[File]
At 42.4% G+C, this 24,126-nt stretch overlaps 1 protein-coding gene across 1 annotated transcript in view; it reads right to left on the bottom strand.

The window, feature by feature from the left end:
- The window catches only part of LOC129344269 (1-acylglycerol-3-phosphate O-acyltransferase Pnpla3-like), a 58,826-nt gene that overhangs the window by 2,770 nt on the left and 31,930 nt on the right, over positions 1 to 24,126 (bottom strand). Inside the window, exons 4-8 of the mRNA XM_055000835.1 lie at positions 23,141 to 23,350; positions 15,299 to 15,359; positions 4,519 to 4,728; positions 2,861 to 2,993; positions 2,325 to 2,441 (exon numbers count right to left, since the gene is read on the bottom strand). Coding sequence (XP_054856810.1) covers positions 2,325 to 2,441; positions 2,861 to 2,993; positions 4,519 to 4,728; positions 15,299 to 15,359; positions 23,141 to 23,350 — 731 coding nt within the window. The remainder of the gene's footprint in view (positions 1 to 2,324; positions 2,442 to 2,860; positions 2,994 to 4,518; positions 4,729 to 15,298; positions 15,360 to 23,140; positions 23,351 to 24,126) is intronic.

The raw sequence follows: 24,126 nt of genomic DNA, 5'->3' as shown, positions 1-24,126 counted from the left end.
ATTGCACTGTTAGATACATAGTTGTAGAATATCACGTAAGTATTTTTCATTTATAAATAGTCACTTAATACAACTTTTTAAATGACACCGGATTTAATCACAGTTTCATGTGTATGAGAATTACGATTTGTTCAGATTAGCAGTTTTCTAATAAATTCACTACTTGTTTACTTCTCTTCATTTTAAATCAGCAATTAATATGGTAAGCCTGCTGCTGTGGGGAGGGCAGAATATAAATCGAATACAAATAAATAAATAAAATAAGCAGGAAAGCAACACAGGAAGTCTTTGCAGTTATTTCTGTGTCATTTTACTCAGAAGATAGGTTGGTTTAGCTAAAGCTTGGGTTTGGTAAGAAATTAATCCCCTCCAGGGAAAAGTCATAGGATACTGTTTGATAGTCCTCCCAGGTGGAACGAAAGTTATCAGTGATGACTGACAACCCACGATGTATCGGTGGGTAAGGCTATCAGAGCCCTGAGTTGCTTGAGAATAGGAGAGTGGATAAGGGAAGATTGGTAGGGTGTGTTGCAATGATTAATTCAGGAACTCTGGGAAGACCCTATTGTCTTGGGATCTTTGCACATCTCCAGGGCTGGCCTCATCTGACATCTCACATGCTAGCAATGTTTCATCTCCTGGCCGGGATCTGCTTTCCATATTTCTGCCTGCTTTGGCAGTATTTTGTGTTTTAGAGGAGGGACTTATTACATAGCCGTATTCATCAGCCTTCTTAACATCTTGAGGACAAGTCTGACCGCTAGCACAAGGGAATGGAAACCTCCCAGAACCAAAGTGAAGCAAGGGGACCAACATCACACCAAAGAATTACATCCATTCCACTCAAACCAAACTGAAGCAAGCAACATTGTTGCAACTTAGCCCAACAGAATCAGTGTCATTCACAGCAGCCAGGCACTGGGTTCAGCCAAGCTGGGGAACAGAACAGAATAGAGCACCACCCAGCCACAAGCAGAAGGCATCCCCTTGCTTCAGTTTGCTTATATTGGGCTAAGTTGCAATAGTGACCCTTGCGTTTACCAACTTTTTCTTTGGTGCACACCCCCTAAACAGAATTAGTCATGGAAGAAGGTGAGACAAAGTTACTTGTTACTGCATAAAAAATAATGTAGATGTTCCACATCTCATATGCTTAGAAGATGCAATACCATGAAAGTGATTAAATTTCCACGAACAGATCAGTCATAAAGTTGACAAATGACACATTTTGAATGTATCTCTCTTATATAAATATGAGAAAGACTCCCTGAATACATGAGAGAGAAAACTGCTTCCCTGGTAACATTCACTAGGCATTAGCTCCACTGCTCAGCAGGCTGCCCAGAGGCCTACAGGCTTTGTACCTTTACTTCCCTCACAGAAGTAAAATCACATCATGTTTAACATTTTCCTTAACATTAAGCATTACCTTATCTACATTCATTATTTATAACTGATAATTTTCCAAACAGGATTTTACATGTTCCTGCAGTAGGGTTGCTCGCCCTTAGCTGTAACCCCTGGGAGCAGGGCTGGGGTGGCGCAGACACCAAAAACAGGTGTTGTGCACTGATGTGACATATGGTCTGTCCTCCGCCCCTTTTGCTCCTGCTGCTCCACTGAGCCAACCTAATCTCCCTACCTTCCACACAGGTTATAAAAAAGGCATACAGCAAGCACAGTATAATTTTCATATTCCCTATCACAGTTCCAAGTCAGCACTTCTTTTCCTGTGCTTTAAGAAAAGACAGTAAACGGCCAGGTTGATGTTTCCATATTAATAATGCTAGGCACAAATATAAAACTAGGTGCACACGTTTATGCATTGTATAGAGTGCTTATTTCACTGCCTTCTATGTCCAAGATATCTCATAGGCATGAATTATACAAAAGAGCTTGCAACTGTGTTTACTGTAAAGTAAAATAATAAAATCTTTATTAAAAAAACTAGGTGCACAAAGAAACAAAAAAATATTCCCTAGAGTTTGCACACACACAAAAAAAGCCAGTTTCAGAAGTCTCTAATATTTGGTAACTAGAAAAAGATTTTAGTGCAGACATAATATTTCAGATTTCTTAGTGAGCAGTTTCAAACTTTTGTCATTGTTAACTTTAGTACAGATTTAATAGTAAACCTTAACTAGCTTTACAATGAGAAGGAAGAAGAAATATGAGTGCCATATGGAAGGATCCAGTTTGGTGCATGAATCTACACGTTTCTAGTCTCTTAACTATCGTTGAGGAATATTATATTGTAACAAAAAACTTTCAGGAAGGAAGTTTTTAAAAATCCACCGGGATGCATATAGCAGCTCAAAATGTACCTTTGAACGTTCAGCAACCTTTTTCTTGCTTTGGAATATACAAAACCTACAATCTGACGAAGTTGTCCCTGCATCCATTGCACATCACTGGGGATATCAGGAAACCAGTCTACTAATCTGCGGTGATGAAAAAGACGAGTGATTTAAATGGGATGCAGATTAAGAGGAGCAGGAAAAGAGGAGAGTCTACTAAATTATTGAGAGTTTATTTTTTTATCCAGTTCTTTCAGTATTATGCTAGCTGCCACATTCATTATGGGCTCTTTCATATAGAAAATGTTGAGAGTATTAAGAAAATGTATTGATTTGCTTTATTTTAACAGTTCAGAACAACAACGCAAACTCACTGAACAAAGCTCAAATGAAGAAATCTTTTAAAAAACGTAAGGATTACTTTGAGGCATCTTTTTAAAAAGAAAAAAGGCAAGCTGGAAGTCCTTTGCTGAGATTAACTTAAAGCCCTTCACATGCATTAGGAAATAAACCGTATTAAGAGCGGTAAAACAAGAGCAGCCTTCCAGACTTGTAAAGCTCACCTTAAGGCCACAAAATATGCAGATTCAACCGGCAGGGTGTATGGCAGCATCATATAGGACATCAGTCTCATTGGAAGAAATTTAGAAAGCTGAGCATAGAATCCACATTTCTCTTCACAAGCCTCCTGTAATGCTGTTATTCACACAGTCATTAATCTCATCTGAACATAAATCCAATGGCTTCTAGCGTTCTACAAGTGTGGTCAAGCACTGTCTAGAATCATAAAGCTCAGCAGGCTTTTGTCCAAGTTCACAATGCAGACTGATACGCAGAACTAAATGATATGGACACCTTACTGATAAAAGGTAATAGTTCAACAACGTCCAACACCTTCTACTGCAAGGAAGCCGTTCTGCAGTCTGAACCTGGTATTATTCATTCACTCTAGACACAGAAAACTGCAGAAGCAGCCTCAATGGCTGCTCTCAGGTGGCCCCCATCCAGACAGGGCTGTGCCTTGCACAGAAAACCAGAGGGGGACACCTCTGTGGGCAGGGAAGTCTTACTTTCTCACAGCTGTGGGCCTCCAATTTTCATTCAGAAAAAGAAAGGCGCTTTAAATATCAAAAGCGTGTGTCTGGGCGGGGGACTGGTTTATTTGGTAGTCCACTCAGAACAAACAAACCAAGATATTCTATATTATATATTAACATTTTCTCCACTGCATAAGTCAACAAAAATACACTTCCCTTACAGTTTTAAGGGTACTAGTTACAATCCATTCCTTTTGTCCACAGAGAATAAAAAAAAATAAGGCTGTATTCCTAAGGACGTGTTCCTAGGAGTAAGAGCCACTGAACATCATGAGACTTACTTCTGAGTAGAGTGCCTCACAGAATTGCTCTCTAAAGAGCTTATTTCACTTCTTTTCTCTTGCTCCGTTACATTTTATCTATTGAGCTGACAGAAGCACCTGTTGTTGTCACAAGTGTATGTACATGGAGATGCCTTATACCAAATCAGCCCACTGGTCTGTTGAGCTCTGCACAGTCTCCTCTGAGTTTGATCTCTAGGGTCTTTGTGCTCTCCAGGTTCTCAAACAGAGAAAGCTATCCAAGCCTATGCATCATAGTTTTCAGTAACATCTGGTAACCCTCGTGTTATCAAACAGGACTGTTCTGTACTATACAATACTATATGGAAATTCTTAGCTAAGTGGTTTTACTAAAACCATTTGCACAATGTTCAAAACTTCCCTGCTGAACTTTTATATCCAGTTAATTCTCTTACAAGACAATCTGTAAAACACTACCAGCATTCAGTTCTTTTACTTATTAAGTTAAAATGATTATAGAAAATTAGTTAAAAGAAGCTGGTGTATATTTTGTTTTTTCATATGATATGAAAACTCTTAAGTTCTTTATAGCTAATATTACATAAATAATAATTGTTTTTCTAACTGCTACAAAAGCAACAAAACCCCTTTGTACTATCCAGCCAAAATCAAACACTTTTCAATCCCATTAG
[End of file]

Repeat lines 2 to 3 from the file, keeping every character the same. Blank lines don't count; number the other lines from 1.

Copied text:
The window, feature by feature from the left end:
- The window catches only part of LOC129344269 (1-acylglycerol-3-phosphate O-acyltransferase Pnpla3-like), a 58,826-nt gene that overhangs the window by 2,770 nt on the left and 31,930 nt on the right, over positions 1 to 24,126 (bottom strand). Inside the window, exons 4-8 of the mRNA XM_055000835.1 lie at positions 23,141 to 23,350; positions 15,299 to 15,359; positions 4,519 to 4,728; positions 2,861 to 2,993; positions 2,325 to 2,441 (exon numbers count right to left, since the gene is read on the bottom strand). Coding sequence (XP_054856810.1) covers positions 2,325 to 2,441; positions 2,861 to 2,993; positions 4,519 to 4,728; positions 15,299 to 15,359; positions 23,141 to 23,350 — 731 coding nt within the window. The remainder of the gene's footprint in view (positions 1 to 2,324; positions 2,442 to 2,860; positions 2,994 to 4,518; positions 4,729 to 15,298; positions 15,360 to 23,140; positions 23,351 to 24,126) is intronic.